Imagine if, after gazing up the rocky slopes of a giant mountain in the Himalayas, one were to simply drive up the back way, park and walk the final few steps for that summit photo ( perhaps struggling into the correct clothing and oxygen mask, before exiting the van). Somehow the ecstasy of the moment would be severely lessened by the lack of agony involved in attaining that peak. A peak life experience indeed!
The other day, after a year of photographing Mt. Maxwell , the highest hump on our island, from below, in all weathers and from many angles ( I am working on a version of Hokusai`s 'Thirty-six views of Mt. Fuji') I simply drove up the gently sloping north face to the provincial park at the summit: only a ten minute drive from the bottom, the gravel road in better shape than I had feared, tall firs, and, over the safety fence, a view of the Burgoyne valley and the mountains to the south. Ta Daa!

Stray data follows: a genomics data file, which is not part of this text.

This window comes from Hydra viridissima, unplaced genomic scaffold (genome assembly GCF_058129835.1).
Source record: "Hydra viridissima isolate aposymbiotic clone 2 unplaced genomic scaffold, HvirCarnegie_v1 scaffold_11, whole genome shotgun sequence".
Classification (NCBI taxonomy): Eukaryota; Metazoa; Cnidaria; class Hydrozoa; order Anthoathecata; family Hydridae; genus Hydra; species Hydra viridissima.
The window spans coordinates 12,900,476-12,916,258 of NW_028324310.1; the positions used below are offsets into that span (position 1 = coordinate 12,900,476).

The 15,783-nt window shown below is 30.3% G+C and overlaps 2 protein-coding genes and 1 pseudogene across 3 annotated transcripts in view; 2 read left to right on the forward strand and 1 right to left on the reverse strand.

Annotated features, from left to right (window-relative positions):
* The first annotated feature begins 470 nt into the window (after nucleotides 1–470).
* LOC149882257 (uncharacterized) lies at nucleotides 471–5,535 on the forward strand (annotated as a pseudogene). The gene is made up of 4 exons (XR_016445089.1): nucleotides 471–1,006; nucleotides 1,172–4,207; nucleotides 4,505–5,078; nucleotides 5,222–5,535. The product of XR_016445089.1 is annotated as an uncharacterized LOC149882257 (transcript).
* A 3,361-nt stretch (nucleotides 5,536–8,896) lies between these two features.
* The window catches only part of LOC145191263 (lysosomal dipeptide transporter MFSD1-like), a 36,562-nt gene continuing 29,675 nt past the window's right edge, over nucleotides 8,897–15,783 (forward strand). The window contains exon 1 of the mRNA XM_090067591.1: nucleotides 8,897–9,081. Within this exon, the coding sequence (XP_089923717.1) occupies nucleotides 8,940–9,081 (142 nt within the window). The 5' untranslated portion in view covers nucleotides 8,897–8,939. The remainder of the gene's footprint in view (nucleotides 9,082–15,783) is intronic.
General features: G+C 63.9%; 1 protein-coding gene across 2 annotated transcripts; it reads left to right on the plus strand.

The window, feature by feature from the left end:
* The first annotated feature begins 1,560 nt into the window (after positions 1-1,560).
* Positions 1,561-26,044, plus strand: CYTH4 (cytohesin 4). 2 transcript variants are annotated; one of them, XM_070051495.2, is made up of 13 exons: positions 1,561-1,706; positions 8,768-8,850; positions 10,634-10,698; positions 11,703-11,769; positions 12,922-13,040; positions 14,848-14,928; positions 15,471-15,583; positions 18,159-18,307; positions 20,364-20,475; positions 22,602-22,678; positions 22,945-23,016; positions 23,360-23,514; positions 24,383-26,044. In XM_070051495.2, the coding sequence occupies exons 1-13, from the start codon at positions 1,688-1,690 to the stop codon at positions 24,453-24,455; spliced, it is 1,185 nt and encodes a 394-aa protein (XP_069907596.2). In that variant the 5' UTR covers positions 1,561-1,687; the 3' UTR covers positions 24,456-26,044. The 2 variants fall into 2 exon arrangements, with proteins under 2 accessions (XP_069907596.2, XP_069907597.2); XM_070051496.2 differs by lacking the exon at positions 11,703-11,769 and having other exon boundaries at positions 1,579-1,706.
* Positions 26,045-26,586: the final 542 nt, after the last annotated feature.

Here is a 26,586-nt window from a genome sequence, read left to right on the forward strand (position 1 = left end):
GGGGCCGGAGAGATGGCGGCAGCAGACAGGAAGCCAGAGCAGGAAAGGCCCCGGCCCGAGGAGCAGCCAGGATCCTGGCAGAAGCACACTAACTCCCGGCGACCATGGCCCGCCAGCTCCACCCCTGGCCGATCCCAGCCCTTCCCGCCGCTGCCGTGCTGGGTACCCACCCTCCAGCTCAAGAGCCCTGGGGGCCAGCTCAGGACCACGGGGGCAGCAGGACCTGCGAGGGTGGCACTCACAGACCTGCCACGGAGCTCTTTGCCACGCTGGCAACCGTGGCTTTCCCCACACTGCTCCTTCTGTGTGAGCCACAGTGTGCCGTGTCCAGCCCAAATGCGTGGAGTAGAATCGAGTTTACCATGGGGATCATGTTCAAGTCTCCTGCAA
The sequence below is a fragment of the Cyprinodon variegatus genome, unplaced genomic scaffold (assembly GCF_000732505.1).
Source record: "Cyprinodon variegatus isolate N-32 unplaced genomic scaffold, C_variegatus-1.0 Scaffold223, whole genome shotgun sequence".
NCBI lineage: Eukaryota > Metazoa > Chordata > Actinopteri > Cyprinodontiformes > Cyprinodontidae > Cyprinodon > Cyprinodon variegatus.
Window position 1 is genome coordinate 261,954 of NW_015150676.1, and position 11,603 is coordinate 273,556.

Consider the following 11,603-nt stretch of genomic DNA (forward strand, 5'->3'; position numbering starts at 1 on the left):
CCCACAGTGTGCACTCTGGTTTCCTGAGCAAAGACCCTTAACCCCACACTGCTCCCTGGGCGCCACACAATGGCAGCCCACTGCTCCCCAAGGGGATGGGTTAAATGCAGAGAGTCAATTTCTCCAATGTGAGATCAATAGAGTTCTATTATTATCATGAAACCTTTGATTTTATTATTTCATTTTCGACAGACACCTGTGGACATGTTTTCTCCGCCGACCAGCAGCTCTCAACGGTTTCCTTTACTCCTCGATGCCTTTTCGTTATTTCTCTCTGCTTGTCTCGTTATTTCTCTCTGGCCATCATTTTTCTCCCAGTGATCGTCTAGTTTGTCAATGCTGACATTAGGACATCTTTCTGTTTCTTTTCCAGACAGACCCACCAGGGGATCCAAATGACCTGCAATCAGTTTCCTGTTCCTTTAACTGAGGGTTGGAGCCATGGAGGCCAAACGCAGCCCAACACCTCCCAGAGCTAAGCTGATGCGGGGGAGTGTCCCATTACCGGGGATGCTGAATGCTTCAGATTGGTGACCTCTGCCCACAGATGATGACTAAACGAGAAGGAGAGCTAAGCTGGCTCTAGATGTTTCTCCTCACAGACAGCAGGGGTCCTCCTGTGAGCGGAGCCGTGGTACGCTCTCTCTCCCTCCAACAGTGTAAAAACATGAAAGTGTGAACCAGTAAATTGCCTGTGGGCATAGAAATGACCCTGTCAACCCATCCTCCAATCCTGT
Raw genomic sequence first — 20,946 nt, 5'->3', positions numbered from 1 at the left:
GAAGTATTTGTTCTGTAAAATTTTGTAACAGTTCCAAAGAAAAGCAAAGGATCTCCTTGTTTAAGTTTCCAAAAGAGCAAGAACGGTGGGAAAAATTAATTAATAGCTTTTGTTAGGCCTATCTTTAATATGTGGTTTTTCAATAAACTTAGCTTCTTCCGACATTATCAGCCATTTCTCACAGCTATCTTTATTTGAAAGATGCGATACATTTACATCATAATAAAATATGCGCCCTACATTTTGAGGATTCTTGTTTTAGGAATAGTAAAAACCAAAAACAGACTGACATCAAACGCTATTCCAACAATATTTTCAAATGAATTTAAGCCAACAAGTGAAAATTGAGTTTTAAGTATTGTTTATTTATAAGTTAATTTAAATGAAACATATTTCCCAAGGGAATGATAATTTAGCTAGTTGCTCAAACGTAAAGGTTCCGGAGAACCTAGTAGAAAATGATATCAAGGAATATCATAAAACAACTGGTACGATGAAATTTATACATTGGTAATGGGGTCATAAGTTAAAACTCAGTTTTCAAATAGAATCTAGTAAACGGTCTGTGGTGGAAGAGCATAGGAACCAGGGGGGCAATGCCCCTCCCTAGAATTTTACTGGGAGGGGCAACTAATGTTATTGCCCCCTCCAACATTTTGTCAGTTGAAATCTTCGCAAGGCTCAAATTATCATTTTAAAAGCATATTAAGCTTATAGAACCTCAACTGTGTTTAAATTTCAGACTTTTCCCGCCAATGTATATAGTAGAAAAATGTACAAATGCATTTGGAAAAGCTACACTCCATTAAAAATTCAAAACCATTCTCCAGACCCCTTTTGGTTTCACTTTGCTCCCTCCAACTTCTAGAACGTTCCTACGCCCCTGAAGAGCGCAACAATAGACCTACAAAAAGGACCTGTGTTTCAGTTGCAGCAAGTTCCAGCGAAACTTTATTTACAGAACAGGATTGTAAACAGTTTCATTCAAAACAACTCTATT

Fortunately this was not really such a let-down. My fascination for this mountain reaches back a long way to my Park Ranger days when it was my job to look after this eagle and raven haunted place and to visit it not only in the dry hot days of a busy summer but to check it out in the Fall and Spring when snow and gales were more likely and the great first- growth firs roared in the wind.I remember one lunch break when I dangled my feet over the cliff and munched my sandwiches while a raven rose on the up draught, growing slowly from a dot in the misty trees far below until he hovered without a wing-beat beside my shoulder looked questioningly at my meal: a raised eyebrow, "quonk?" and then he was up and off into the clouds sifting softly through the trees. To be spoken to in such a place, in such a direct manner, by Raven, that quintessential spirit of the natural world, made my ranger job so much more rewarding than my more mundane chores of cleaning up after the park`s human visitors could ever be.